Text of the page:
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An auditor, according to some wags in the public service, is someone who spends the day sitting on the hilltop, watching battles raging below, descending only at the end to shoot the survivors. Sheila Fraser would take issue with that. She'd be more likely to be counting the bullets expended.
Auditor General of Canada since 2002, Fraser regularly appears in the headlines for her damning reports of federal government misspending. Her job, she stressed at a recent talk at McGill, is not to be cop or crusader, but simply a seeker of truth.
"I am neither a government watchdog nor, for that matter, am I a government ombudsman. People sometimes think I can resolve their concerns with government or intervene on their behalf. I can't do either. My mandate is to audit — end of story," she said.
Her path to Ottawa was not exactly a straightforward one — she calls herself the "accidental auditor general."
She initially enrolled at McGill as a science student until the theoretical nature of the degree, and a case of mono, took her out of the program. She enrolled in the BComm program on her doctor's advice, graduating in 1972. At that time, she was one of four or five women in a class of about 40 — a ratio she said was actually pretty good for the time. She took a job with a firm that became today's Ernst and Young, spending most of her career in Quebec City, where she rose to become a partner in the firm.
In 1999, the then-Auditor General Denis Desautels, a former partner in her firm, asked Fraser to become a deputy Auditor General. In years past, this would have meant that Fraser actually had less of a chance of getting the top job. The Auditor General (AG) was normally selected from the private sector by the Prime Minister. Before Fraser became AG in 2001, no one had ever been promoted from inside the office.
Fraser and the 600 staff in her office are responsible for auditing over 100 federal departments, commissions and other bodies; Crown corporations like the CBC; and the three territorial governments and their agencies. In addition, the Auditor General's Office (AGO) audits the International Civil Aviation Organization and UNESCO on a cost-recovery basis.
It is not Fraser's job to hold government agencies to account, or even to force them to comply to stricter accounting standards when problems are found. Both of those jobs belong to Parliament.
"Parliament is the watchdog. My job as a legislative auditor is to give Parliamentarians the information they need to hold the government to account. MPs use this information to carry out their scrutiny of government spending and performance. They rely on this objective and independent reporting to effectively question or challenge the government on behalf of Canadians," she said.
"So in essence, it is my job to help Parliamentarians do their job well."
The AGO, has been in the news frequently in recent years. Privacy Commissioner George Radwanski's expense accounts, Public Works tendering practices under Alfonso Gagliano, the Gun Registry and of course, the sponsorship scandal — all of these are dollars-and-cents issues, with money misspent and unaccounted for, and procedures not followed.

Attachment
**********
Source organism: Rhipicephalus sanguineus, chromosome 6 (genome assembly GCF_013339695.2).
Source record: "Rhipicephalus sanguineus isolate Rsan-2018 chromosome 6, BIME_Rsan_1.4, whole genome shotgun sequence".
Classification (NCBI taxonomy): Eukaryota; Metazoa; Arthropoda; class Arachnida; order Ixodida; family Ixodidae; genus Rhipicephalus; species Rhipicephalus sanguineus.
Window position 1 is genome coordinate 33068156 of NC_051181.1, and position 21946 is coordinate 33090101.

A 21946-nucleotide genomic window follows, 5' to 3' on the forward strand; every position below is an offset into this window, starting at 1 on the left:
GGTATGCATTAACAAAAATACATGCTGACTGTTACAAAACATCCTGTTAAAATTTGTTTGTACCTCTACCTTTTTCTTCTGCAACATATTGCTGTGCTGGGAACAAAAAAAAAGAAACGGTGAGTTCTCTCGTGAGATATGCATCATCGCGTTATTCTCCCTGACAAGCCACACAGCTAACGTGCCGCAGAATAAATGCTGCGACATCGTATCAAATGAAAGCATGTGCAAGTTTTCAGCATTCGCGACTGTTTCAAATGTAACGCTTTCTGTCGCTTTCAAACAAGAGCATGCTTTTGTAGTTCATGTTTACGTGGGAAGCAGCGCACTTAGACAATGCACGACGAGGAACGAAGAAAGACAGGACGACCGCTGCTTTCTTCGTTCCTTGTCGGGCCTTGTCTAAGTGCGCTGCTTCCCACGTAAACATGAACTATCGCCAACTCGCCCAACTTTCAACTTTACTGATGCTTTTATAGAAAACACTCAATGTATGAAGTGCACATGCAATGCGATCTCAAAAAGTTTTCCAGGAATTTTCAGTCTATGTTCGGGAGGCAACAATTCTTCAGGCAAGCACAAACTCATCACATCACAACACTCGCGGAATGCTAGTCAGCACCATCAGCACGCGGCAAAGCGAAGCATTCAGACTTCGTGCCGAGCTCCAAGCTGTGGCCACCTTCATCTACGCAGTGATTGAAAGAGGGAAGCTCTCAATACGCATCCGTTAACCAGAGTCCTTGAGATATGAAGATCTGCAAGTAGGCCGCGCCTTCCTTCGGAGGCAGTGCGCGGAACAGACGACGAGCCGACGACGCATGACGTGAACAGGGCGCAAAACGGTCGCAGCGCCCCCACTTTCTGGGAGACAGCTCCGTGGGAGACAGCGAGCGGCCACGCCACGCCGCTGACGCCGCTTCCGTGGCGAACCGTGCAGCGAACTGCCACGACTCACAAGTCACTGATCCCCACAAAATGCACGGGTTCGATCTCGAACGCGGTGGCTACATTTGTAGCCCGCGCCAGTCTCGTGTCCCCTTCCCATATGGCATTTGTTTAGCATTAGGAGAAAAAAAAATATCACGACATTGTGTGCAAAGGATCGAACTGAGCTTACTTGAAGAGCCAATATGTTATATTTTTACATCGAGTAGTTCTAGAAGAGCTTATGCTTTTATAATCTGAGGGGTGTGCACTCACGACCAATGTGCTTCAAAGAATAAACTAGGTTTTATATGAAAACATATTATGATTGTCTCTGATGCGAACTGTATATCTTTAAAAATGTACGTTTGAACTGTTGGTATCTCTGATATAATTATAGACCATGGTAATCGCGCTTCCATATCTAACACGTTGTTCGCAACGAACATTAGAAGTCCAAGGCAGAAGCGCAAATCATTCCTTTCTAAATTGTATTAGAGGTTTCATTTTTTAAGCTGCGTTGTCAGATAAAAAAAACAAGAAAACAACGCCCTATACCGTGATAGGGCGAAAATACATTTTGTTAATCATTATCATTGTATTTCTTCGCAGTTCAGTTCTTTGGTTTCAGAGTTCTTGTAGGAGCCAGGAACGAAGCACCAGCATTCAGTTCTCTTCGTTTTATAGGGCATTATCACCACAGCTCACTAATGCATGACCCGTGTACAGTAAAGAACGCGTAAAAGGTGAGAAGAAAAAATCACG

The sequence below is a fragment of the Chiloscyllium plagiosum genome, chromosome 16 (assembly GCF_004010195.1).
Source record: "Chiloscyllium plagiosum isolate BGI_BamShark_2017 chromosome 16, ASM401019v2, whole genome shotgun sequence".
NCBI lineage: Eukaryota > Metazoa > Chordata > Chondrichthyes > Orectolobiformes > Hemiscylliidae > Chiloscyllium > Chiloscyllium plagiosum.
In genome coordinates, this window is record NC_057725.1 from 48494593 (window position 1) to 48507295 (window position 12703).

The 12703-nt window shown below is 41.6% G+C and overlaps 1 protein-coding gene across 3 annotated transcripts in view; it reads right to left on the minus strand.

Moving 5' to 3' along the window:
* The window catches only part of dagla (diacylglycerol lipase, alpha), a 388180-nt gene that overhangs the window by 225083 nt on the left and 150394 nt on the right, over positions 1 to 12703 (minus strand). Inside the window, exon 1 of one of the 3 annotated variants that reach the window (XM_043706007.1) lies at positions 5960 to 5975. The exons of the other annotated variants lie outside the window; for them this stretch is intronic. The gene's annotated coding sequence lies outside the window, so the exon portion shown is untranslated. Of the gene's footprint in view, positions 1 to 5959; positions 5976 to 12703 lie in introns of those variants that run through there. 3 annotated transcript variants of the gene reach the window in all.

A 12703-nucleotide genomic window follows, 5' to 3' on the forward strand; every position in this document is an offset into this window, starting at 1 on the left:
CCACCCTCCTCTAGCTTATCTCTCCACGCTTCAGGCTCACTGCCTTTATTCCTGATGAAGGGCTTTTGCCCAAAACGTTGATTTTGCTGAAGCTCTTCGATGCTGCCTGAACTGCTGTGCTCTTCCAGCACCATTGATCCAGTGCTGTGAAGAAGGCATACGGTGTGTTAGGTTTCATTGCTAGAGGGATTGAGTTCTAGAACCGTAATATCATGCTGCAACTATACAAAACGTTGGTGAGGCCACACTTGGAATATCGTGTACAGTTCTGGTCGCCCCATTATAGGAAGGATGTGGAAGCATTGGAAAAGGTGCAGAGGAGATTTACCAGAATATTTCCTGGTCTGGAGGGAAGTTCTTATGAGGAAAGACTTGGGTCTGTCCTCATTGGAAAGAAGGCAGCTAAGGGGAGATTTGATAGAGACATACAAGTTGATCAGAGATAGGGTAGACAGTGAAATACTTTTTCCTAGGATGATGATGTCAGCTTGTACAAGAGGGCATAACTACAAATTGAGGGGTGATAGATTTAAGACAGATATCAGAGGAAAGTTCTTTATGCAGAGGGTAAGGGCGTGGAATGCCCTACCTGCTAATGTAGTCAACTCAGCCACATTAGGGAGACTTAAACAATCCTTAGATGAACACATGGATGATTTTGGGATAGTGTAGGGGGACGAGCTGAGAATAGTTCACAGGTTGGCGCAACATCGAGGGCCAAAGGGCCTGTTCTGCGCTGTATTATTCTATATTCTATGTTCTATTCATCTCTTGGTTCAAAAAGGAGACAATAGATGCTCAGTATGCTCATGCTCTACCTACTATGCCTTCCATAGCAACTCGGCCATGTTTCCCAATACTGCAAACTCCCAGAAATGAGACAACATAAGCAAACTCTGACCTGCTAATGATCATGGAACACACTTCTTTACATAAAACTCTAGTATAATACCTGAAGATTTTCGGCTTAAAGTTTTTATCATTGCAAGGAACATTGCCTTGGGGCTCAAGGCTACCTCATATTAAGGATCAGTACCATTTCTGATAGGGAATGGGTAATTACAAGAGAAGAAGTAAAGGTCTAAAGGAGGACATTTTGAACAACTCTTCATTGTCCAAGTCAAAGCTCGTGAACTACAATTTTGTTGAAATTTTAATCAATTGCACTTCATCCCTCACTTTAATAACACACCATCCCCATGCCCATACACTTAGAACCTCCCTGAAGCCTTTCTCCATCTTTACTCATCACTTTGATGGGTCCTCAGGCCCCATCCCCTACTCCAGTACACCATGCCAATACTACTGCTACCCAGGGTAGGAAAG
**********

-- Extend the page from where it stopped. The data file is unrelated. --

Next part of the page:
The AGO does more than this, though. For instance, Fraser pointed to a recent report released by her office that identified problems with salmon stocks and aquaculture on both the Atlantic and Pacific coasts. The AGO began doing environmental audits in the early '90s and is now a world leader in the field. They measure how well the federal government is doing in meeting its commitments to sustainable development.
It is not the AGO's role to criticize government policy, only to measure its implementation. Fraser pointed out that in terms of environmental policy, many departments have no idea how well they are doing in measuring up to commitments they have made. Transport Canada doesn't know whether there is less oil pollution in the Atlantic; Environment Canada can't say if Canadian wetlands — which represent an area larger than New Brunswick — are being conserved. The AGO does not comment on whether Canada should be protecting wetlands, only that if we say we're going to, that we know that we are effectively.
"Without measurement, there is no management," said Fraser.
Overall, Fraser said that the goal of her office is to help the government do its job better. Most problems identified by her audits are corrected, sometimes even before her reports are tabled. This rarely makes the news, she said, which is unfortunate.
"A lack of good governance can erode the public's trust in government. The fact that my office has a mandate to state openly how government can improve proves that there is transparency in our system of government," she said.
Fraser was at McGill as part of the Faculty of Management's Leaders Speakers' Series, which brings high-ranking Canadian executives to speak on their careers for students and others in the community. Upcoming speakers in the series include Paul Tellier, the CEO of Bombardier, on December 3, 2004; Luan Mitchell, entrepreneur, on January 21, 2005; and Jacques Lamarre, the CEO of SNC-Lavalin, on March 11, 2005.
"The series is important because we here [in Canada] tend to look to the States for our models — people like Bill Gates. But we have high-ranking CEOs of major companies right here in Montreal," said Dean of Management Gerald Ross.